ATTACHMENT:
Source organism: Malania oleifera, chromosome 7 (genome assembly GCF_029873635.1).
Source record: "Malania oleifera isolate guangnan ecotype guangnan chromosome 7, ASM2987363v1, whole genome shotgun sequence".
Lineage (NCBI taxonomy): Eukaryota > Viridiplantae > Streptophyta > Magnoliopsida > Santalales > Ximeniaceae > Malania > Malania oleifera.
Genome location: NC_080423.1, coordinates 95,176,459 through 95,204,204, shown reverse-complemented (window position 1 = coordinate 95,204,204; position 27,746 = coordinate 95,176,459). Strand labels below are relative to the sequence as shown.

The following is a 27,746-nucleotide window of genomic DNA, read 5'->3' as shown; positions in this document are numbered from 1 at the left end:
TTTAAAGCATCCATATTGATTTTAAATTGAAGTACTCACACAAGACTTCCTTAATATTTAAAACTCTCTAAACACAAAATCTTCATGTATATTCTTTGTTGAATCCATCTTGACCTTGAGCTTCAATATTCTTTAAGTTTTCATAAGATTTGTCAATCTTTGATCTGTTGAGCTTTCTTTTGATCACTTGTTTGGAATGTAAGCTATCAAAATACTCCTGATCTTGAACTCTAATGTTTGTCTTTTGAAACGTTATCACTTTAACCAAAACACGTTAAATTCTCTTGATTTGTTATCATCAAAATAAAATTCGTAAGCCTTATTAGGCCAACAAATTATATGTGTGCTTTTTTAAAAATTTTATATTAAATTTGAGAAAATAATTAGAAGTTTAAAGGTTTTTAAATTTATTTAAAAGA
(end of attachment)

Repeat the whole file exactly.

Source organism: Malania oleifera, chromosome 7 (genome assembly GCF_029873635.1).
Source record: "Malania oleifera isolate guangnan ecotype guangnan chromosome 7, ASM2987363v1, whole genome shotgun sequence".
Lineage (NCBI taxonomy): Eukaryota > Viridiplantae > Streptophyta > Magnoliopsida > Santalales > Ximeniaceae > Malania > Malania oleifera.
Genome location: NC_080423.1, coordinates 95,176,459 through 95,204,204, shown reverse-complemented (window position 1 = coordinate 95,204,204; position 27,746 = coordinate 95,176,459). Strand labels below are relative to the sequence as shown.

The following is a 27,746-nucleotide window of genomic DNA, read 5'->3' as shown; positions in this document are numbered from 1 at the left end:
TTTAAAGCATCCATATTGATTTTAAATTGAAGTACTCACACAAGACTTCCTTAATATTTAAAACTCTCTAAACACAAAATCTTCATGTATATTCTTTGTTGAATCCATCTTGACCTTGAGCTTCAATATTCTTTAAGTTTTCATAAGATTTGTCAATCTTTGATCTGTTGAGCTTTCTTTTGATCACTTGTTTGGAATGTAAGCTATCAAAATACTCCTGATCTTGAACTCTAATGTTTGTCTTTTGAAACGTTATCACTTTAACCAAAACACGTTAAATTCTCTTGATTTGTTATCATCAAAATAAAATTCGTAAGCCTTATTAGGCCAACAAATTATATGTGTGCTTTTTTAAAAATTTTATATTAAATTTGAGAAAATAATTAGAAGTTTAAAGGTTTTTAAATTTATTTAAAAGA